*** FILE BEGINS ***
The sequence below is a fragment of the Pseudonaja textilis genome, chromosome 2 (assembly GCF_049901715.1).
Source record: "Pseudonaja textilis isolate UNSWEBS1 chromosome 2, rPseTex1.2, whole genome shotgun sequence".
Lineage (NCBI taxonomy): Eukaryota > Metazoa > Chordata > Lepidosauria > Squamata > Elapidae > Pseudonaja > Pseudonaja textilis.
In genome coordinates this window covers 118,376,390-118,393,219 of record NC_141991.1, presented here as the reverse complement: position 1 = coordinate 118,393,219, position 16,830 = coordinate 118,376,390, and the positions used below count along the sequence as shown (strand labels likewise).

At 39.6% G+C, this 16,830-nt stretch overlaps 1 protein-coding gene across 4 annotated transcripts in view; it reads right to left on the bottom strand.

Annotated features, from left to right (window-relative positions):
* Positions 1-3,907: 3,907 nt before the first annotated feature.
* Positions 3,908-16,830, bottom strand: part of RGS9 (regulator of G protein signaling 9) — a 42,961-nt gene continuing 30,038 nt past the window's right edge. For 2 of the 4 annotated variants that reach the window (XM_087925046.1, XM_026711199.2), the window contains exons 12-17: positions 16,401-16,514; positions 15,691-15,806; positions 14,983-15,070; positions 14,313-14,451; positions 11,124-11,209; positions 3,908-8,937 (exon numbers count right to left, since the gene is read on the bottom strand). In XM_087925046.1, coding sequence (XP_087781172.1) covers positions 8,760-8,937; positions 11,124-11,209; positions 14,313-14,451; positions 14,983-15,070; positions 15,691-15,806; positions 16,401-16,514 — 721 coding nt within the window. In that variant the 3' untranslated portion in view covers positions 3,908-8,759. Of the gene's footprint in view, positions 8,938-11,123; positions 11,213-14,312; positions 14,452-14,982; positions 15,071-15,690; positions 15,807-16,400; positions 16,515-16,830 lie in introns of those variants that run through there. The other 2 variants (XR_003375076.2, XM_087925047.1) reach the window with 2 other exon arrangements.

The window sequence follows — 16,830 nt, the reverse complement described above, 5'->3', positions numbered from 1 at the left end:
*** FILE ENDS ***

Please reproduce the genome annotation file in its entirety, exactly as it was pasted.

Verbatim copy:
The sequence below is a fragment of the Pseudonaja textilis genome, chromosome 2 (assembly GCF_049901715.1).
Source record: "Pseudonaja textilis isolate UNSWEBS1 chromosome 2, rPseTex1.2, whole genome shotgun sequence".
Lineage (NCBI taxonomy): Eukaryota > Metazoa > Chordata > Lepidosauria > Squamata > Elapidae > Pseudonaja > Pseudonaja textilis.
In genome coordinates this window covers 118,376,390-118,393,219 of record NC_141991.1, presented here as the reverse complement: position 1 = coordinate 118,393,219, position 16,830 = coordinate 118,376,390, and the positions used below count along the sequence as shown (strand labels likewise).

At 39.6% G+C, this 16,830-nt stretch overlaps 1 protein-coding gene across 4 annotated transcripts in view; it reads right to left on the bottom strand.

Annotated features, from left to right (window-relative positions):
* Positions 1-3,907: 3,907 nt before the first annotated feature.
* Positions 3,908-16,830, bottom strand: part of RGS9 (regulator of G protein signaling 9) — a 42,961-nt gene continuing 30,038 nt past the window's right edge. For 2 of the 4 annotated variants that reach the window (XM_087925046.1, XM_026711199.2), the window contains exons 12-17: positions 16,401-16,514; positions 15,691-15,806; positions 14,983-15,070; positions 14,313-14,451; positions 11,124-11,209; positions 3,908-8,937 (exon numbers count right to left, since the gene is read on the bottom strand). In XM_087925046.1, coding sequence (XP_087781172.1) covers positions 8,760-8,937; positions 11,124-11,209; positions 14,313-14,451; positions 14,983-15,070; positions 15,691-15,806; positions 16,401-16,514 — 721 coding nt within the window. In that variant the 3' untranslated portion in view covers positions 3,908-8,759. Of the gene's footprint in view, positions 8,938-11,123; positions 11,213-14,312; positions 14,452-14,982; positions 15,071-15,690; positions 15,807-16,400; positions 16,515-16,830 lie in introns of those variants that run through there. The other 2 variants (XR_003375076.2, XM_087925047.1) reach the window with 2 other exon arrangements.

The window sequence follows — 16,830 nt, the reverse complement described above, 5'->3', positions numbered from 1 at the left end: